As we rumbled down a dirt track south of Zuni, a young eagle burst from the roadside chamisa. Rising, it dropped the limp body of a rabbit, then circled through the hosting ravens and repossessed it.
We started a half dozen antelope, who paced the truck to 25 mph. When we slowed they burst ahead, clearly racing us.
Long wandering on foot brought us to a wide, quiet ravine whose walls were covered with petroglyphs: many macaws, prehistorically revered and carried on foot from Mexico. Only bushtits there now, whispering in flocks. I started a big jackrabbit; as it zipped under the brush it folded back its ears, the way a cherrypicker folds to fit under a freeway bridge.
Even when I don’t want to write, if I begin, the flow begins: very steady, like blood, or a river.
Year after year I hiked down Frijoles Canyon to the Rio Grande. The river is always there. In different seasons it is different colors—tan in March, emerald in October—and has different water levels, and the sky above changes color and temperature.
But the river itself is always there.
Scene: Zuni Pueblo, a kindergarten/first grade writers’ workshop. Chatting with Serena, who is writing about her family.
Serena: I can spell Melissa. That’s my sister’s name. Only we call her Medusa.
Me: Does your sister have hair like snakes?
Serena (after a stare): She doesn’t have any hair. She’s bald. She just got born.
Throughout the desert West, the backcountry hiker finds “sheepherders’ monuments”: cairns or slabs of stone raised by turn-of-the-century herdsmen while their sheep grazed, day after day, in the wide silence.
On a hillside of small-grain, gray, dissolving shale we came upon a slab of white sandstone, set on end like a tombstone and blocked up all around with dark rocks. Prickly pear had grown in among the stones.
We’d hiked there a dozen times and never seen it. The desert is like that: bare and open, yet turn your head and there’ll be something that’s been looking at the sun for a hundred, or a hundred million, years.
Zuni: The kindergartners are dictating (and I’m illustrating) their story about a baby mouse carried away from her parents on a kite. I ask them, “What would her parents do?”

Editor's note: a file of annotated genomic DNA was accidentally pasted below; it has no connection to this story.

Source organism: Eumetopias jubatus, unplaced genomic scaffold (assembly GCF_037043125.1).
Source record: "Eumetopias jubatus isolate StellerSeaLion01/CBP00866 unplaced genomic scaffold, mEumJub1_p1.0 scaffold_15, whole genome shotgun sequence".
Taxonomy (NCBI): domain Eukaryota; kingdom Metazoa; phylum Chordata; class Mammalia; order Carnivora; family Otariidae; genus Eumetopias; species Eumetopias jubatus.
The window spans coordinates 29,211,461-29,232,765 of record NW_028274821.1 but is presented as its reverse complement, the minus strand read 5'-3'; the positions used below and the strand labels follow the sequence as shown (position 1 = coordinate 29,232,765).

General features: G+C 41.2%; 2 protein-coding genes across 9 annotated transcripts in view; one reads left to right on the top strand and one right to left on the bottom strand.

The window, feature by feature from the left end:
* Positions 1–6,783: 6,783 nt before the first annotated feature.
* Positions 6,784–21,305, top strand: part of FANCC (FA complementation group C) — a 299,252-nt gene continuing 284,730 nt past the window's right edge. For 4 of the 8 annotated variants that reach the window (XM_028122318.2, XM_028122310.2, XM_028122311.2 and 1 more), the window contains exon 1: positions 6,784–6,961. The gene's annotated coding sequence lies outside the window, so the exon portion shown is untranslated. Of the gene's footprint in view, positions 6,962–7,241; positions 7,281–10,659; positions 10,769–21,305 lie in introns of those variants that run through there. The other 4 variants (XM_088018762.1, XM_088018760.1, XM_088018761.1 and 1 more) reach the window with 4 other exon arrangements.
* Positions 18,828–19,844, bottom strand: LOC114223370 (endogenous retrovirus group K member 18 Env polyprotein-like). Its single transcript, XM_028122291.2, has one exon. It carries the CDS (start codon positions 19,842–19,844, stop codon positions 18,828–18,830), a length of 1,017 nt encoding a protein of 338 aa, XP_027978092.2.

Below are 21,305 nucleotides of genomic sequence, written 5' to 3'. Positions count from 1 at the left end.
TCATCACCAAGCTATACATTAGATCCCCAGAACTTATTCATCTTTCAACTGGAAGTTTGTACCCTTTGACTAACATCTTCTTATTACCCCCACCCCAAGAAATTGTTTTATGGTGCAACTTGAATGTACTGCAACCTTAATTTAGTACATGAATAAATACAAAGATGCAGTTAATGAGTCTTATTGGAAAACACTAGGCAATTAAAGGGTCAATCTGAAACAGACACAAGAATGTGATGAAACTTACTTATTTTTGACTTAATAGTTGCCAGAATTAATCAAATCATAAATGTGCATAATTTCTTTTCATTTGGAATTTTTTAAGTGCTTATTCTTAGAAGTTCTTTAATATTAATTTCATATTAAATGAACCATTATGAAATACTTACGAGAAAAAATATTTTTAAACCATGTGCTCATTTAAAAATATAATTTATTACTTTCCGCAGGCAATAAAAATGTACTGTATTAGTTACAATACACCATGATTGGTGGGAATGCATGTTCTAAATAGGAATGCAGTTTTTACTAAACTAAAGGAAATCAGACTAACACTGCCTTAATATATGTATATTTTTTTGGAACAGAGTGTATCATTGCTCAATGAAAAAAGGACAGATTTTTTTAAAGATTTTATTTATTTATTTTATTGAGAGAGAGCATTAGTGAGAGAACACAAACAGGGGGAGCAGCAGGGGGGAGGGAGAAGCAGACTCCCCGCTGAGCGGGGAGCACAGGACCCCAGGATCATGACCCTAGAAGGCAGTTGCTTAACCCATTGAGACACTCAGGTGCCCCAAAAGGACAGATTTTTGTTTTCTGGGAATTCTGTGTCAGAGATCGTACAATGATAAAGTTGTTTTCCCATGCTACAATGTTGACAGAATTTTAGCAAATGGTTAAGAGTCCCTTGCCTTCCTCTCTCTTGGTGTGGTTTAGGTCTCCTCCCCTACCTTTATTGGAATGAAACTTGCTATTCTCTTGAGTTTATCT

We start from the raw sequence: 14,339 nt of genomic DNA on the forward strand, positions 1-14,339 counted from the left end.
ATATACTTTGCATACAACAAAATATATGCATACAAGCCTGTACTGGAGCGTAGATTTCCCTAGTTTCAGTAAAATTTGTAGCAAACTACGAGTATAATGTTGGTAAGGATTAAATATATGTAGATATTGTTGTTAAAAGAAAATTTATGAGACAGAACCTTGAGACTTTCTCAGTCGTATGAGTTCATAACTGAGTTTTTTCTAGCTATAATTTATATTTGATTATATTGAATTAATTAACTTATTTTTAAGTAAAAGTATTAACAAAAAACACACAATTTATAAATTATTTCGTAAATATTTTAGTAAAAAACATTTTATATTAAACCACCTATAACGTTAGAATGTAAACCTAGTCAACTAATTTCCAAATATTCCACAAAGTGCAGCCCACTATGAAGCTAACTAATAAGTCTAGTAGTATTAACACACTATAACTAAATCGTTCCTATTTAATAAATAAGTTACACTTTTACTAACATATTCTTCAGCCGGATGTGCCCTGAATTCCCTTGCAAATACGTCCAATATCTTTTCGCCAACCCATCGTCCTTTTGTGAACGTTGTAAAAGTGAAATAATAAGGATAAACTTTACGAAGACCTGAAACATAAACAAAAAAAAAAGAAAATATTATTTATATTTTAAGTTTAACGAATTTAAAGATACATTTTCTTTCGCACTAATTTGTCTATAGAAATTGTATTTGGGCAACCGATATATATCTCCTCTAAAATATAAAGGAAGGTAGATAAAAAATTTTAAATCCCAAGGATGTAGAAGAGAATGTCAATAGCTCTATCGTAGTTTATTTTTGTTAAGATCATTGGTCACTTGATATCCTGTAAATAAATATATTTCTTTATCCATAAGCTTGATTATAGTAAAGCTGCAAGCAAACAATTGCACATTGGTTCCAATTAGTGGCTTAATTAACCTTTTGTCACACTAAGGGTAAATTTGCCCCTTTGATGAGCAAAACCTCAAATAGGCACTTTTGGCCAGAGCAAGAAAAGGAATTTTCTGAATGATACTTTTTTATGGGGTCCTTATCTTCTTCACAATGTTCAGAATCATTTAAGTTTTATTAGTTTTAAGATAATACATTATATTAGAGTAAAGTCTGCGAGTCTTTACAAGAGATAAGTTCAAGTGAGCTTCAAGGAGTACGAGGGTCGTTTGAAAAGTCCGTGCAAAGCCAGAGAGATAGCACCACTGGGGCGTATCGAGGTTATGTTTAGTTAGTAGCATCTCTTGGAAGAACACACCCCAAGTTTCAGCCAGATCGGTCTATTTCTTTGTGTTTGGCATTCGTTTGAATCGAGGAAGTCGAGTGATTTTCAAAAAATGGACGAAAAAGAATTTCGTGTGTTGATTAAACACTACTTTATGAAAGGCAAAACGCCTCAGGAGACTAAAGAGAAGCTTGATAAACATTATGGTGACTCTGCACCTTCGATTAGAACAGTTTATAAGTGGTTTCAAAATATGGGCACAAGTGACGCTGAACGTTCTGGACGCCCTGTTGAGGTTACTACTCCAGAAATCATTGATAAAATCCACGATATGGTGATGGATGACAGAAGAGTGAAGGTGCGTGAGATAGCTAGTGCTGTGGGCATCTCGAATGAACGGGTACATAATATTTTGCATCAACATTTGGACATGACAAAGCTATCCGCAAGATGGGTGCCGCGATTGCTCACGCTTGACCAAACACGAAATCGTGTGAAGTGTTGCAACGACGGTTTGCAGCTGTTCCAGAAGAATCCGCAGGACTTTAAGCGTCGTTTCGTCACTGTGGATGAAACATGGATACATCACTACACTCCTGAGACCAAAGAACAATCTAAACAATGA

Abigail, five, mimes the mouse’s father: Scowling, fists on hips, she shouts, “Get down off that sky!”
We all have too many books. But I have books and rocks.
I have best rocks; second best rocks; third best rocks; and driveway rocks, which I don’t care if somebody steals. When I move, the best, second best, and third best go with me.
Last time I moved, my brother tried to lift a box before he noticed it had been labeled (neatly) ROCKS AND LEG WEIGHTS.
So why, he asked, nursing his lower back, couldn’t you have packed ROCKS with PILLOWS? ROCKS with UNDERWEAR?
Hey. I could have packed them with The Shorter Oxford English Dictionary.
To the western breaks. Our aim was to look for green agatized wood, but we hiked all over the place.
There were fragments of bone scattered through the arroyos—even part of a jaw, you could see the tooth sockets. At the base of the cliffs I spotted broken antlers, picked them up…and they were stone. I examined them with a hand lens and found, on one, the tiny, parallel, transverse scars left by the incisors of a Pliocene mouse or vole.
Those delicate tooth marks are slightly over two million years old.
A fast trip to the muddy roads of Zuni Pueblo, to admire this year’s babies and exclaim over how big last year’s have grown. There’d been lots of snow; it was so wet, they warned us, that the Navajos were parking on the pavement.
I learned to say “quack” in Zuni: naknak’ya. The apostrophe is a glottal stop, the tiny pause in Uh-oh! (which in Zuni would be spelled Uh’oh!).
The past tense of naknak’ya is naknak’yakkya. The happy clamor of ducks on a pond: Zuni nails it.
How do aliens swear?
Not just aliens but all speakers of imaginary languages. Think about it. A polytheist who says “My god!” means something quite different than does a monotheist—and wouldn’t capitalize.
In Listening at the Gate I needed an epithet for use by Nondany, the itinerant master folklore collector. I settled on “By life!” I like it so much I want to get a slang wave going.
Recently a librarian nailed me with a steel eye and asked whether there was any “bad language” in the novel. I explained that it took place in an imaginary culture, but since all cultures have profanity, I’d had to invent some. She looked baffled. And bought the book.
You’ve evoked an imaginary world. You want the speech of its denizens to sound human and true…but if you use contemporary slang the Norns sound like Valley Girls. What now?
Here’s a solution:
…..“It hums so loud, Kat. I can’t not hear it.”
…..“Is—is it death?”
…..“It’s greater than death.”
…..I tried to think of something greater than death, and could not.
……………………………—Listening at the Gate
In dialogue, the speakers use contractions: can’t, it’s. But the in the text of the book proper, the matrix, words are spelled out in full: could not.
Subtle. Simple. And it works.